Kicking off his campaign last weekend, Mayoral candidate Doug Oliver asked a few rhetorical questions in his announcement speech pointed at what he views as some of Philadelphia’s more persistent outdated conventions and policies: “Why can’t Uber X work in Philly? Why can’t Philadelphia stay open past 2 a.m.?,” he wondered.
The state of the nighttime economy has become a topic of growing interest as of late. Last year’s SEPTA 24/7 campaign first drew attention to the interest among young adults in more nightlife options, but now that the trains are running all night, the question becomes: how much is there really to do in the wee hours? And at a time when many of our peer cities are trying to become 24-hour live-work-play environments with busier nighttime economies (last call is at 4 a.m. in New York City, and 3 a.m. in Washington, DC) is our statutory 2 a.m. closing time a competitive disadvantage, as Oliver is suggesting?
Back in 2012, Councilwoman Blondell Reynolds Brown proposed extending the limit by an hour to 3 a.m. as a strategy to send more poured alcohol tax revenue to the school district, (about $5 million by her office’s estimate) and put more eyes on the street for public safety later into the night.
Here’s how she put it at the time to Randy LoBasso of Philadelphia Weekly:
“24-hour cities are safer cities …There’s evidence to suggest that when people are out and about, crime drops … With the new convention center, this could be another add-on in terms of bolstering another industry, as well, while we seek to fund the education of our children.”
In a piece for Next City last year, Jake Blumgart fleshed out some of these points, making the safety case for later bar hours. He reviewed some Penn research that looked at bars and public safety, talked to the city’s Public Nuisance Task Force, and dug up this quote from Jane Jacobs’s The Death and Life of Great American Cities that makes a similar point to the Councilwoman’s:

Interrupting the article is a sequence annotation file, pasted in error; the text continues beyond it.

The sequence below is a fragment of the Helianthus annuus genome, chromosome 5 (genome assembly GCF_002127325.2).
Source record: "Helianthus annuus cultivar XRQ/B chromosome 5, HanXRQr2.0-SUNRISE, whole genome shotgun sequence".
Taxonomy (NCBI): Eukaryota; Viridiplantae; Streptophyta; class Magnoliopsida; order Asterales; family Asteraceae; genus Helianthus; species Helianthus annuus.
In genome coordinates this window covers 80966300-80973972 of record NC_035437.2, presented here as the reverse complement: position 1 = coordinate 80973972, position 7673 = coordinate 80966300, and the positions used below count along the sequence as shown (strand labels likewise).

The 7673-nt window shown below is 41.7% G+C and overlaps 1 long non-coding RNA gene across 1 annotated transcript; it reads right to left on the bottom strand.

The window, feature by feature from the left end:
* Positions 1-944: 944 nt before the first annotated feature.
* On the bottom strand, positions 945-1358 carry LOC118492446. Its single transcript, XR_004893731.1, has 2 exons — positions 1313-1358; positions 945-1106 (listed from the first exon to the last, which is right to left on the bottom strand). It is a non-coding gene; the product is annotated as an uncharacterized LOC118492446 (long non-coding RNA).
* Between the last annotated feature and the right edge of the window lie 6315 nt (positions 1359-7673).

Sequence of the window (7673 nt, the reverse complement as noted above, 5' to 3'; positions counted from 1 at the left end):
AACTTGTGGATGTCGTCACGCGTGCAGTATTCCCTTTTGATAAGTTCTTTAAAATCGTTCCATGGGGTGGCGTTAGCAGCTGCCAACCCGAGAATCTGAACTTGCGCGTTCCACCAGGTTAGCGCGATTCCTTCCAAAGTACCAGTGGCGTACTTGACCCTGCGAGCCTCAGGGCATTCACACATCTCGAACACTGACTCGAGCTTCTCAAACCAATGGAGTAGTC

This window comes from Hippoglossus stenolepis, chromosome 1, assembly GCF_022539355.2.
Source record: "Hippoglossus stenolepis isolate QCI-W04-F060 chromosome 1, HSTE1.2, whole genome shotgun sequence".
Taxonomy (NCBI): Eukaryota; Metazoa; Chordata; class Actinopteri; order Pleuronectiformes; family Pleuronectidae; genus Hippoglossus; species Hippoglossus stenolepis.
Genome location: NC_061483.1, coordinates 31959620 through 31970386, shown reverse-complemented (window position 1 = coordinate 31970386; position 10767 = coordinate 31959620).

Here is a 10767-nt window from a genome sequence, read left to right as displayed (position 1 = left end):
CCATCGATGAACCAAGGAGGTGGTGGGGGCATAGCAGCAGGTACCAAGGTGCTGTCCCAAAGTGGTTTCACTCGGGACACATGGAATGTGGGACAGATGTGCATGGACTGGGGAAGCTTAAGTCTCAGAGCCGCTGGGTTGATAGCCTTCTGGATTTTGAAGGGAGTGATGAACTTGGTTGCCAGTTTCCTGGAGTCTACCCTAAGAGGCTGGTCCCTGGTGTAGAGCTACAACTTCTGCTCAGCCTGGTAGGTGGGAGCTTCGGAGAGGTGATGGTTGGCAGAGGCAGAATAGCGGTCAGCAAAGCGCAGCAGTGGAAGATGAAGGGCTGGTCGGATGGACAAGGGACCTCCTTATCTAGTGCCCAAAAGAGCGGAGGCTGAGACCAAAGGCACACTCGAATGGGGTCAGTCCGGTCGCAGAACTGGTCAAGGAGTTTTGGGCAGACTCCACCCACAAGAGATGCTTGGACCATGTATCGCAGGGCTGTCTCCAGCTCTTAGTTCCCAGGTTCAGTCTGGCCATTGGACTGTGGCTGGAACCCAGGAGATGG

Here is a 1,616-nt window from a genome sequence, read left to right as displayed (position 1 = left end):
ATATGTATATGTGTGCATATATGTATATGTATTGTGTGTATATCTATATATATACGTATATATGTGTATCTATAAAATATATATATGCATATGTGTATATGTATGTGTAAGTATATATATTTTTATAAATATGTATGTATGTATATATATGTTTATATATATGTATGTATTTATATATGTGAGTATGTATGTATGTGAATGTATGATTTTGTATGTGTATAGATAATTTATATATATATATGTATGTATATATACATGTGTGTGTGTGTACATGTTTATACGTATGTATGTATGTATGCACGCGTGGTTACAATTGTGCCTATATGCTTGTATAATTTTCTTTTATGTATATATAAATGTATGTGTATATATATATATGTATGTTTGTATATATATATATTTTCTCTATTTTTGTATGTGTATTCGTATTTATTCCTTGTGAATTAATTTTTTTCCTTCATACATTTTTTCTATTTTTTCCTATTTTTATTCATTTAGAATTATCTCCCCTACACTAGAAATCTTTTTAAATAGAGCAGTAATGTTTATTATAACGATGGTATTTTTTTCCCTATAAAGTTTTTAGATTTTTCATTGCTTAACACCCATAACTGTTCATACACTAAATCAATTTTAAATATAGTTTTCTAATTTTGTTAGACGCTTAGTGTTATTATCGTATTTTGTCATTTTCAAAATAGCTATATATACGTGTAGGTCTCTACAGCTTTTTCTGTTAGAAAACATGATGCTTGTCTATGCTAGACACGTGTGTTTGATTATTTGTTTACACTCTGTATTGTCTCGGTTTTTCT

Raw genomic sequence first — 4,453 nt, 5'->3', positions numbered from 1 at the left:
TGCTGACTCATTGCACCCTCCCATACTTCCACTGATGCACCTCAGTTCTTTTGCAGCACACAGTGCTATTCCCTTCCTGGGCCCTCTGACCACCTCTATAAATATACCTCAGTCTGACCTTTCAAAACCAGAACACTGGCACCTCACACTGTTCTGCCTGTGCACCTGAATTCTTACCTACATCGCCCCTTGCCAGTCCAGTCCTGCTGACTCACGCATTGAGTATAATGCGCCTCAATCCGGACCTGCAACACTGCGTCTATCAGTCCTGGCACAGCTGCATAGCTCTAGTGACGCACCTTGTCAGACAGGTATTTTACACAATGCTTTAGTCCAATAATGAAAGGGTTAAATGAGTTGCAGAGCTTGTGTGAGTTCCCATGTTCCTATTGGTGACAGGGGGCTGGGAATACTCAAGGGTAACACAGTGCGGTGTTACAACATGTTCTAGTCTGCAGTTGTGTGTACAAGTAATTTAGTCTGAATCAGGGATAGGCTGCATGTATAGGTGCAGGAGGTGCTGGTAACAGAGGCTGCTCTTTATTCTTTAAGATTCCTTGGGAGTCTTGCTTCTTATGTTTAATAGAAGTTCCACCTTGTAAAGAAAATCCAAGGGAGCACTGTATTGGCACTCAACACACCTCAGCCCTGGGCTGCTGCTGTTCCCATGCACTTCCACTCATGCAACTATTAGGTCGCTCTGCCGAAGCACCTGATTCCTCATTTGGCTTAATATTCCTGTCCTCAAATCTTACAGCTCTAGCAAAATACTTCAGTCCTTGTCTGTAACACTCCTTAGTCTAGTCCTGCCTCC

Strangers become an enormous asset on the street on which l live … particularly at night when safety assets are most needed. We are fortunate enough, on the street, to be gifted not only with a locally supported bar and another around the corner, but also with a famous bar that draws continuous troops of strangers from adjoining neighborhoods and even from out of town … this continues until the early hours of the morning … The comings and goings from this bar do much to keep our street reasonably populated until three in the morning, and it is a street always safe to come home to.
When Councilwoman Reynolds-Brown introduced the bill, she anticipated opposition from neighborhood groups in bar-heavy locales like Northern Liberties, Old City, and Manayunk, but said she felt the issue should be debated, and that concerns over noise needed to be weighed against the imperative to fund schools, and maintain some nighttime street life for safety.
That argument failed to gain much traction, and the plan ultimately went nowhere mainly because it was met with displeasure from many neighborhood groups, the clergy, the police, and even many bar owners. We reached out to Councilwoman Reynolds-Brown’s office about who specifically they were hearing from but they declined to answer questions.